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Last Updated: Sunday, 9 April 2006, 22:55 GMT 23:55 UK
Advice for older jobseekers
Job Centre
JobCentres can offer vital advice to older job seekers
In Panorama: Must have own teeth, we presented clear evidence from the UK that age is one factor affecting the job opportunities available to people.

Age stereotyping by employers is hard to get away from, although legislation might make a difference in the long term.

However, in the short term, individual job seekers must try and get round or overcome the negative ideas which employers might have about older workers on their own.

Here is some of the best practical advice for older individuals looking for work which we have come across in our research.


Age stereotypes have both positive and negative aspects - no matter how old you are.

There are qualities which employers value which they associate with younger employees and other qualities, which they also value, that they assume belong to older workers.

Physically more able and healthy
Easier to supervise
Lower salary expectations
Willing to use new technology
Source: Bendick, Jackson and Romero: "Employment Discrimination" 1996

In addition employers assume that older people will want to retire soon, and therefore see investment in them as less worthwhile.

There are various ways of dealing with these stereotypes if you feel they are affecting your job chances.

One study of the labour market, conducted in the US by Marc Bendick and colleagues compared three such strategies.

Have good practical knowledge
Source: Bendick, Jackson and Romero: "Employment Discrimination" 1996

Surprisingly, they discovered that the worst thing a job seeker could do is try and emphasize the positive qualities which employers associate with their age.

So, if you are an older job-seeker, don't use phrases like 'I offer you maturity, stability and a proven track-record'.

What works best is to confront the stereotype by picking qualities from the young list, and emphasizing those.

For example, a covering letter might say: 'Despite working in this industry for many years, I remain enthusiastic, energetic and committed to developing my career.' If you are older but like new technology, then say so. If you are especially sporty, then mention that.

An alternative is to de-emphasize your age by trying to conceal it or at least by keeping it towards the end of an application.

In the study conducted, this tactic did not work as well as confronting the stereotype did - but again it worked much better than emphasizing positive qualities associated with older age.

You can help age-neutralise an application by writing skills and accomplishments at the top, and moving employment history down to the second page.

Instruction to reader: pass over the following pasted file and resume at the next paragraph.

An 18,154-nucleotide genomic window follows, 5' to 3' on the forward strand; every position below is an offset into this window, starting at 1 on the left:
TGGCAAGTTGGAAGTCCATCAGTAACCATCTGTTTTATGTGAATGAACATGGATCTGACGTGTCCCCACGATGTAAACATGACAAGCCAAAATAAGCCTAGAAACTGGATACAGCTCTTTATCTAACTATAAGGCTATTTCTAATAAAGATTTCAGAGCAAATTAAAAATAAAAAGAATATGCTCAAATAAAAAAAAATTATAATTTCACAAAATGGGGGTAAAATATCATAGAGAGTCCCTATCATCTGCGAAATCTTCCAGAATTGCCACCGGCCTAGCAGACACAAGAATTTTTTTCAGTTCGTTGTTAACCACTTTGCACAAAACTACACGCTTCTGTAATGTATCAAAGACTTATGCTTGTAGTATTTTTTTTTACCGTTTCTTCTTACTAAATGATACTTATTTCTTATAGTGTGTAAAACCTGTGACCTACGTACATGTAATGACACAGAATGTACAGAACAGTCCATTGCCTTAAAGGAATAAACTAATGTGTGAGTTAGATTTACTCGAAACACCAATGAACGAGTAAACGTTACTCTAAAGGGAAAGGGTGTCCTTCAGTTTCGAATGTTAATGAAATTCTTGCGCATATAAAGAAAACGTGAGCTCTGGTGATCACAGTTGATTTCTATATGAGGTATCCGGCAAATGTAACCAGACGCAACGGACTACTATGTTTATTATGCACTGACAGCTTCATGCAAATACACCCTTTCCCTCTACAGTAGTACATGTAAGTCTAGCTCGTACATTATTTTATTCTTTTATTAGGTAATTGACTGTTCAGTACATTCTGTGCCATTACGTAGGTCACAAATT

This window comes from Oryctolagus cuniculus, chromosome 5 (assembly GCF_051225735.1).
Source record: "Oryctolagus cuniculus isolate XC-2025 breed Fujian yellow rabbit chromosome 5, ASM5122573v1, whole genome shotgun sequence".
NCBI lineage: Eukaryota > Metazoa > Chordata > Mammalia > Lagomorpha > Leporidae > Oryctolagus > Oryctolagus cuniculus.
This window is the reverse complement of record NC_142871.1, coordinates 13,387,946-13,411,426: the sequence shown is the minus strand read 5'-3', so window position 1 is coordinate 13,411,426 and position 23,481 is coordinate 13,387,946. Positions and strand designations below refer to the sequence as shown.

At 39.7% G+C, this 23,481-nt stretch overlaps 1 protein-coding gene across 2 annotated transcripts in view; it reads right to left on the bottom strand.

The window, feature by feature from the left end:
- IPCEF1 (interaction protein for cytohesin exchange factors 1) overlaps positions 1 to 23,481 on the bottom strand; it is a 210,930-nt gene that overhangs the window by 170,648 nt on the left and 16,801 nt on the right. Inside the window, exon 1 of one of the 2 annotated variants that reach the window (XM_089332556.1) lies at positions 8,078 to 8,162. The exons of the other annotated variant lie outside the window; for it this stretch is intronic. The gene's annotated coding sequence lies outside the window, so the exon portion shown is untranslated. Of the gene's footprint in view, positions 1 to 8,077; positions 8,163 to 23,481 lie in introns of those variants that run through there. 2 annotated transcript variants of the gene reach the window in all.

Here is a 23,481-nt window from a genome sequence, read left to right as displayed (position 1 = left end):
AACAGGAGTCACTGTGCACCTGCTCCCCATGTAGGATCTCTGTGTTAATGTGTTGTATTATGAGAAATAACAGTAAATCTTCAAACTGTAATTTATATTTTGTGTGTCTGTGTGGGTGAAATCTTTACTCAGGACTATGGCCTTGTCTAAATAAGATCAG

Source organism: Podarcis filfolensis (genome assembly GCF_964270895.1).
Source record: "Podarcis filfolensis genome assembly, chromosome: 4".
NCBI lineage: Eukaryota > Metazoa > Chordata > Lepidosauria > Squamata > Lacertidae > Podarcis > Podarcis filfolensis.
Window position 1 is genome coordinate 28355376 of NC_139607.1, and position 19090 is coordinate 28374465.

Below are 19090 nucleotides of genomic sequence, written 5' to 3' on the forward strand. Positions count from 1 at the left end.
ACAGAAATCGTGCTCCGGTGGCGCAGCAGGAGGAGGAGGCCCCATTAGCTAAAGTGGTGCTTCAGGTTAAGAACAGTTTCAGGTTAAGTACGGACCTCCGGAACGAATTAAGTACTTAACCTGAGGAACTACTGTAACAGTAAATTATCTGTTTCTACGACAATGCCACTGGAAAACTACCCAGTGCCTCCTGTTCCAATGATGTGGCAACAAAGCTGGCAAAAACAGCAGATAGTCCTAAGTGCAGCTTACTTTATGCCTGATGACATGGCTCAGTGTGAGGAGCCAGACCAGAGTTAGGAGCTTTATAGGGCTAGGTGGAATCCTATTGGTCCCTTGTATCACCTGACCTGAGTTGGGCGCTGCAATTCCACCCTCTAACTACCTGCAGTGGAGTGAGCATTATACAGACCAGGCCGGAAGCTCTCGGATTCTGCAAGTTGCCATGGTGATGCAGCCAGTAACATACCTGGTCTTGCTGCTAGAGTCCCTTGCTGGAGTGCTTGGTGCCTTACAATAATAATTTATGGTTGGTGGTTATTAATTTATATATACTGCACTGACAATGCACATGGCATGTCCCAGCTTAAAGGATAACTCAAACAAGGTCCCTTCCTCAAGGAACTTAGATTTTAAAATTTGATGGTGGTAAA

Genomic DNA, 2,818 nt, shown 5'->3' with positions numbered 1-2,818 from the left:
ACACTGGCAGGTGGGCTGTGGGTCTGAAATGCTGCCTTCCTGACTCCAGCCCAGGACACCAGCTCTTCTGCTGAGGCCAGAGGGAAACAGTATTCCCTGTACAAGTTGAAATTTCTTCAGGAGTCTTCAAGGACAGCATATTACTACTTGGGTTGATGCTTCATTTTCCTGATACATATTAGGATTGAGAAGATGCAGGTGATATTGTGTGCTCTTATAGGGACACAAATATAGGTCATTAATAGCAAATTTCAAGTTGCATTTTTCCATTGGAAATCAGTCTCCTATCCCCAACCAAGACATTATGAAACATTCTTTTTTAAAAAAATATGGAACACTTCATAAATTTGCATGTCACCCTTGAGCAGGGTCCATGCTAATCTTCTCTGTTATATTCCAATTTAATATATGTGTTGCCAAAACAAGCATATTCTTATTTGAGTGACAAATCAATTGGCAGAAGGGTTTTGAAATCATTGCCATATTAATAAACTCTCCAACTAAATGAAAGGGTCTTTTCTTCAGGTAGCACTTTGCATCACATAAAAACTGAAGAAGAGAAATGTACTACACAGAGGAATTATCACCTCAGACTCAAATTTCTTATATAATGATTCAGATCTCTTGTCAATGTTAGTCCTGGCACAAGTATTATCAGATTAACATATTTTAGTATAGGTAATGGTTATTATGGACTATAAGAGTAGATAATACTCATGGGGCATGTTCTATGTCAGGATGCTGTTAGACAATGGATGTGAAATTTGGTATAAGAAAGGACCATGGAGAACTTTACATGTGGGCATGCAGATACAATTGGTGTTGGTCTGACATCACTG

The employers forum for age have an 'age neutral' application form on their website, which is a work in progress and is aimed at helping employers eliminate age as a factor in recruitment. It also works as a model for an age neutral CV.


Hamish Davidson, the chairman of Rockpools Executive Recruitment makes the point that older applicants can be put off by adverts which they perceive as young.

Phrases like a 'robust workplace', 'looking for flexibility' or 'fast-paced' can lead to older applicants ruling themselves out.

"The majority of older applicants have brought up kids whilst working for thirty plus years," Mr Davidson said.

He added: "I would be astounded if they didn't have all the organisational skills they need to cope in a 'fast-paced' environment by now."

Re -skill and learn about the latest technology if necessary. Opportunities to brush up on basic literacy, numeracy and computer (IT) skills are usually available locally and are mainly free.

Job Centres should be able to advise you on learning opportunities. It is also worth asking at your Job Centre if you are entitled to join New Deal 50 Plus which is a voluntary programme for people, over fifty, who have been receiving benefits for over six months.

It provides a package of support and personal adviser to help you get back to work.

While you are in work, whatever your age, you should push to do new things and get the training you need to stay up to date


If you find yourself made redundant, when you were good at your job, then it may be that the industry is contracting, so don't look for the job which you just left.

Think about the skills which you have which are transferable and be open to new careers.

This doesn't mean apologising in applications for being in one industry or one company for a long period - but it does mean looking at that period of history and breaking it down into a list of skills and experiences which are wide-ranging and relevant to different employers.

Make it sound like working at several different organisations.